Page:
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When words won't cut it, express yourself with reaction GIFs

When you really want to get your point across, nothing beats a hilarious little video clip. Here's how to find them and use them.

You've seen them in message forums, blog posts and countless other corners of the Internet: little looping video clips that typically last no more than a few seconds. Like this one (which you may not be able to see if you're using a mobile device):

If a picture is worth a thousand words, something like this is probably in the mid-five-digits. It's informally referred to as a "reaction GIF," and it's a fun, often funny, often very funny, way to express yourself online -- usually as a reaction (natch) to something else you've seen online.

That green fella up above, for example? You might use that in response to a blog post that made you particularly angry. Or this one if you find something particularly absurd:

Okay, but where do you find these little animations, and how do you deploy them as you travel the Interwebs?

The where is easy: Start at, which features a large, growing and, most important, categorized collection of snippets. Here you can search for particular people or feelings, or view categories based on a feeling or answer (such as "hell yes!"). There's also a Reddit thread devoted to reaction GIFs. (FYI, some of these images are decidedly NSFW.)

Once you've found a GIF you want to use, the next step is to copy its URL -- that is, the address where it's hosted online. In the case of the above Simpsons GIF, for example, which I found on Reddit, I pulled the address right out of my browser's address bar:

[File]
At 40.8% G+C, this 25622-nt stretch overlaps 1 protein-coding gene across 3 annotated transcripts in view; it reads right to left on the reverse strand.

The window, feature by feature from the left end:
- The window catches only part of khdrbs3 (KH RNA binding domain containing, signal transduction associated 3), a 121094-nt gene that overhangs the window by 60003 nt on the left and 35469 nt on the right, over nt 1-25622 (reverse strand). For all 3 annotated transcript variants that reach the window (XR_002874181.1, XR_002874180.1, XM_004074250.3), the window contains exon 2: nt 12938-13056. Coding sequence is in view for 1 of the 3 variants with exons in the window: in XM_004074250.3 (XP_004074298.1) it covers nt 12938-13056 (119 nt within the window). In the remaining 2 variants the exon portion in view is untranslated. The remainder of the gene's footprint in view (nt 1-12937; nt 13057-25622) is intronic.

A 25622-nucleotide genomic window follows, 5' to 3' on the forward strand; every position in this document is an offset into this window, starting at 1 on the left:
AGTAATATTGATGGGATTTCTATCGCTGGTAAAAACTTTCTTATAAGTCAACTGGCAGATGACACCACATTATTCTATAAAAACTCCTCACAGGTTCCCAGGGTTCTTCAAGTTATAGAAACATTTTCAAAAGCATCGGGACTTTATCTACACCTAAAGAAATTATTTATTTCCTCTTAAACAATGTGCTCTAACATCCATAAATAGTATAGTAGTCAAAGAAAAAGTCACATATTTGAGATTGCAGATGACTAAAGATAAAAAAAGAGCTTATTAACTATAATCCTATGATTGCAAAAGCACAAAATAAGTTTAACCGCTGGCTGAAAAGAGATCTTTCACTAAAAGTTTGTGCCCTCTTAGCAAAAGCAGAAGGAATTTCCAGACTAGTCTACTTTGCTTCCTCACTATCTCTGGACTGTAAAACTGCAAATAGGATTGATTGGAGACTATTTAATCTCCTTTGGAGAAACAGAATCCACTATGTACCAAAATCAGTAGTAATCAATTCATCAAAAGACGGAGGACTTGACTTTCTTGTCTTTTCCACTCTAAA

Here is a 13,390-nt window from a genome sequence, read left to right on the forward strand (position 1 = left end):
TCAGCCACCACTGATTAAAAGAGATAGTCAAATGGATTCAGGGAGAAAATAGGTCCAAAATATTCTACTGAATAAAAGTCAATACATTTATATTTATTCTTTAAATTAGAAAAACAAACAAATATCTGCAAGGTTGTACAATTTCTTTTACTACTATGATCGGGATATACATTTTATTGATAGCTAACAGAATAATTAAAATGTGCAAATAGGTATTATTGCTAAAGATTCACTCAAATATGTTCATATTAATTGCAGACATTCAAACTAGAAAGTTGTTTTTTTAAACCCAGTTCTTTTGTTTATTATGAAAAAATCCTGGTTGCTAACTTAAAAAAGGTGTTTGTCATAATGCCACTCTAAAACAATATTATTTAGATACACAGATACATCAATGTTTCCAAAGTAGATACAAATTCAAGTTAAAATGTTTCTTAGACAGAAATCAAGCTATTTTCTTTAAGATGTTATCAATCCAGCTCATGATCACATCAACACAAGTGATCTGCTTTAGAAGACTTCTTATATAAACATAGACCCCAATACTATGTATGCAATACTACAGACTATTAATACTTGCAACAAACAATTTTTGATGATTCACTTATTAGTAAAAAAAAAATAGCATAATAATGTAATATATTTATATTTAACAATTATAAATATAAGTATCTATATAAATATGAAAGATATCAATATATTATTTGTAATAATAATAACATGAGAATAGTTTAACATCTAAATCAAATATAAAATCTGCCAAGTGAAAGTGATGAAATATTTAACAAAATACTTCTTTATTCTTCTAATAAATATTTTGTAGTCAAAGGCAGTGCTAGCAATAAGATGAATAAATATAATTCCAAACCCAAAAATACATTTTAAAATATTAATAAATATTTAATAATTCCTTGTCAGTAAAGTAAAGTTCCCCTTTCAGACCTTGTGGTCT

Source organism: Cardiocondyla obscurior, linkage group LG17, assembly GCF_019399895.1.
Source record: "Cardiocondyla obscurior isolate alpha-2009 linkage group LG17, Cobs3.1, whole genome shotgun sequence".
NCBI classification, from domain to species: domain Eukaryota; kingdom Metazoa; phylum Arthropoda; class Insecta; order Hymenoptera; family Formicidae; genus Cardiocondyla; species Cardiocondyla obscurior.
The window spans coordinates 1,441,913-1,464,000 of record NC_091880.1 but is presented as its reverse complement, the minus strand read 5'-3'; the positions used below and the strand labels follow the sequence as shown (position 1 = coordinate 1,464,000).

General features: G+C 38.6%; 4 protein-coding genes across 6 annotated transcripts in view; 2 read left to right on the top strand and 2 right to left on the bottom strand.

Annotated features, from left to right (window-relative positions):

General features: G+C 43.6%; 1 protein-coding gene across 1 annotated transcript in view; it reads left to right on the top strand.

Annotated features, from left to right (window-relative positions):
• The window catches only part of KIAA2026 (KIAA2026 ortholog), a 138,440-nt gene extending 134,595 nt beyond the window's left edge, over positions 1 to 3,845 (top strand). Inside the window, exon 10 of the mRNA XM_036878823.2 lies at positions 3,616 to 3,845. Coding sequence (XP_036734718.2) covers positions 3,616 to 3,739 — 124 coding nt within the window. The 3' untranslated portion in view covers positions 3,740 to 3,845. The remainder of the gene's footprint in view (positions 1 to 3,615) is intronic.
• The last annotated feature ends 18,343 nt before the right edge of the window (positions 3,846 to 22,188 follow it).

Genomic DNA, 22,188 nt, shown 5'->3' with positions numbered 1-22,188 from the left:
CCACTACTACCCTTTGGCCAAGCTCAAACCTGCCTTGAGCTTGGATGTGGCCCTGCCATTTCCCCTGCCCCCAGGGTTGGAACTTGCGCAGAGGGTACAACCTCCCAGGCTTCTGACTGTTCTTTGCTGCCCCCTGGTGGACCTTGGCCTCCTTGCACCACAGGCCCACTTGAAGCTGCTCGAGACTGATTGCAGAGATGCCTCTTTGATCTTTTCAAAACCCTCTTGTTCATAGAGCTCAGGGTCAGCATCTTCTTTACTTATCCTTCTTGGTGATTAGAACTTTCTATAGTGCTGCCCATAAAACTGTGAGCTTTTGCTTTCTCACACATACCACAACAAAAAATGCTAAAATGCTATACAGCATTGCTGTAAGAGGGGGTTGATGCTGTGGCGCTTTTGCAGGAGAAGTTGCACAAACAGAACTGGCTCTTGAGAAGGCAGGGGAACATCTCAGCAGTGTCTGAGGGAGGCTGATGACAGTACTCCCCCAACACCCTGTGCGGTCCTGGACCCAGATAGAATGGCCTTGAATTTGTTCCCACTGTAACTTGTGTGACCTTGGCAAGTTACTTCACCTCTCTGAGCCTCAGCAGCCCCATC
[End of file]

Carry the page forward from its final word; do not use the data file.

Screenshot by Rick Broida/CNET

In the case of, it works much the same: Click the GIF you want, then copy the URL from the address bar. In most browsers you can also right-click a GIF and choose Copy Image URL -- a helpful option in case you're pulling the GIF from a location that doesn't hyperlink the source.

Once you've copied the address, all that remains is to paste it into the right place. If you're a blogger and want to make it part of a post, that usually means choosing the embed-image option, then inserting the URL (as opposed to uploading an image).

Likewise, if you subscribe to a message forum, you may be able to use a reaction GIF as your profile photo -- again just pasting the URL instead of uploading a photo. Many message-board systems allow for this option. Similarly, you can often embed an image (in the form of a URL) when you're posting to message board. But you don't just paste the URL into the text; again, you have to look for an embed-image tool.

What's that? You don't like reaction GIFs? All I can say to that is: